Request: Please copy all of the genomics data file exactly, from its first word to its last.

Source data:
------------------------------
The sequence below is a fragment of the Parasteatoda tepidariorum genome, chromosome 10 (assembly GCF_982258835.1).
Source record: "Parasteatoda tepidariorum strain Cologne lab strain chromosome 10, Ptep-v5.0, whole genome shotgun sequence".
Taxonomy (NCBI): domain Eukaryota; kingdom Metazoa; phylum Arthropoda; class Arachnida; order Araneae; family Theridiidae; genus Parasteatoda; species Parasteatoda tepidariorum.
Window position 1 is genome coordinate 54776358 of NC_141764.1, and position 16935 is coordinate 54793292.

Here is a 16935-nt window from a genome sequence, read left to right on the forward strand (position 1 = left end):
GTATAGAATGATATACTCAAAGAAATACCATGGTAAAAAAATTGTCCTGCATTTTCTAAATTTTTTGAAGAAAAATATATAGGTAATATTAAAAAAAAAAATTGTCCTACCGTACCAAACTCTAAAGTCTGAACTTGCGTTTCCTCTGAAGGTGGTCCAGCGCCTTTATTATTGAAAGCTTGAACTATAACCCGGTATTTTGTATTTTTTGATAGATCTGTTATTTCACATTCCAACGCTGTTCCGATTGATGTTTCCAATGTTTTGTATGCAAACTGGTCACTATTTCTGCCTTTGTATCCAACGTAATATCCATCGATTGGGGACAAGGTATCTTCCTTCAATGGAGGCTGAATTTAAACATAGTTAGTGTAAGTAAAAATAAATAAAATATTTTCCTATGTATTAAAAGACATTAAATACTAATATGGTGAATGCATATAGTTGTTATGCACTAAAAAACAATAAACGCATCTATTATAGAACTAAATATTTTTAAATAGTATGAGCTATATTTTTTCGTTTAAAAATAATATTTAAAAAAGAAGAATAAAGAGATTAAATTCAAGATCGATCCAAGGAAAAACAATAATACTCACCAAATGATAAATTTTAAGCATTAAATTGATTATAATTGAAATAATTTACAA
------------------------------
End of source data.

The sequence below is a fragment of the Parasteatoda tepidariorum genome, chromosome 10 (assembly GCF_982258835.1).
Source record: "Parasteatoda tepidariorum strain Cologne lab strain chromosome 10, Ptep-v5.0, whole genome shotgun sequence".
Taxonomy (NCBI): domain Eukaryota; kingdom Metazoa; phylum Arthropoda; class Arachnida; order Araneae; family Theridiidae; genus Parasteatoda; species Parasteatoda tepidariorum.
Window position 1 is genome coordinate 54776358 of NC_141764.1, and position 16935 is coordinate 54793292.

Here is a 16935-nt window from a genome sequence, read left to right on the forward strand (position 1 = left end):
GTATAGAATGATATACTCAAAGAAATACCATGGTAAAAAAATTGTCCTGCATTTTCTAAATTTTTTGAAGAAAAATATATAGGTAATATTAAAAAAAAAAATTGTCCTACCGTACCAAACTCTAAAGTCTGAACTTGCGTTTCCTCTGAAGGTGGTCCAGCGCCTTTATTATTGAAAGCTTGAACTATAACCCGGTATTTTGTATTTTTTGATAGATCTGTTATTTCACATTCCAACGCTGTTCCGATTGATGTTTCCAATGTTTTGTATGCAAACTGGTCACTATTTCTGCCTTTGTATCCAACGTAATATCCATCGATTGGGGACAAGGTATCTTCCTTCAATGGAGGCTGAATTTAAACATAGTTAGTGTAAGTAAAAATAAATAAAATATTTTCCTATGTATTAAAAGACATTAAATACTAATATGGTGAATGCATATAGTTGTTATGCACTAAAAAACAATAAACGCATCTATTATAGAACTAAATATTTTTAAATAGTATGAGCTATATTTTTTCGTTTAAAAATAATATTTAAAAAAGAAGAATAAAGAGATTAAATTCAAGATCGATCCAAGGAAAAACAATAATACTCACCAAATGATAAATTTTAAGCATTAAATTGATTATAATTGAAATAATTTACAA